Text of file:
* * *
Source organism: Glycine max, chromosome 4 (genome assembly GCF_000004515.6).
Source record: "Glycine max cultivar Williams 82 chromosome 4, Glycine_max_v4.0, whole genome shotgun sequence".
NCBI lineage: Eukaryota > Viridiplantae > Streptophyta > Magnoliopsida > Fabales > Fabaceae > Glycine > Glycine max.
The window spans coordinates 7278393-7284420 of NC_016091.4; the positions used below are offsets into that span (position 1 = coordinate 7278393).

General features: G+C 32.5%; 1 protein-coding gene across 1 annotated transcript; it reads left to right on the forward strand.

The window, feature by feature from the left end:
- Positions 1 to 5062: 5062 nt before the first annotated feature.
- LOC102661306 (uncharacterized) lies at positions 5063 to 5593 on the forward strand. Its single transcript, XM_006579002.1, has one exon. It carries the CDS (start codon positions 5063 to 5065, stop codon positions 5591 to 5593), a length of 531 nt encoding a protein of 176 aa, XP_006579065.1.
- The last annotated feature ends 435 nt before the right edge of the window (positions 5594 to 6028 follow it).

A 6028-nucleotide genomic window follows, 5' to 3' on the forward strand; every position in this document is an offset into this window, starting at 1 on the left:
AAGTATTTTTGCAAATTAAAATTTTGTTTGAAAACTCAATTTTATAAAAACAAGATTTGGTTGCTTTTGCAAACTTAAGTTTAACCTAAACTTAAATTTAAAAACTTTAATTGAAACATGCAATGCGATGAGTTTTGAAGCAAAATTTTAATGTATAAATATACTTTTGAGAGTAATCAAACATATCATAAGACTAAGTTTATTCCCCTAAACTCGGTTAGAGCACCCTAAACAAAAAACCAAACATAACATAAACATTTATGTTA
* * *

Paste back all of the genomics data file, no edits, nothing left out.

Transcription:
Source organism: Glycine max, chromosome 4 (genome assembly GCF_000004515.6).
Source record: "Glycine max cultivar Williams 82 chromosome 4, Glycine_max_v4.0, whole genome shotgun sequence".
NCBI lineage: Eukaryota > Viridiplantae > Streptophyta > Magnoliopsida > Fabales > Fabaceae > Glycine > Glycine max.
The window spans coordinates 7278393-7284420 of NC_016091.4; the positions used below are offsets into that span (position 1 = coordinate 7278393).

General features: G+C 32.5%; 1 protein-coding gene across 1 annotated transcript; it reads left to right on the forward strand.

The window, feature by feature from the left end:
- Positions 1 to 5062: 5062 nt before the first annotated feature.
- LOC102661306 (uncharacterized) lies at positions 5063 to 5593 on the forward strand. Its single transcript, XM_006579002.1, has one exon. It carries the CDS (start codon positions 5063 to 5065, stop codon positions 5591 to 5593), a length of 531 nt encoding a protein of 176 aa, XP_006579065.1.
- The last annotated feature ends 435 nt before the right edge of the window (positions 5594 to 6028 follow it).

A 6028-nucleotide genomic window follows, 5' to 3' on the forward strand; every position in this document is an offset into this window, starting at 1 on the left:
AAGTATTTTTGCAAATTAAAATTTTGTTTGAAAACTCAATTTTATAAAAACAAGATTTGGTTGCTTTTGCAAACTTAAGTTTAACCTAAACTTAAATTTAAAAACTTTAATTGAAACATGCAATGCGATGAGTTTTGAAGCAAAATTTTAATGTATAAATATACTTTTGAGAGTAATCAAACATATCATAAGACTAAGTTTATTCCCCTAAACTCGGTTAGAGCACCCTAAACAAAAAACCAAACATAACATAAACATTTATGTTA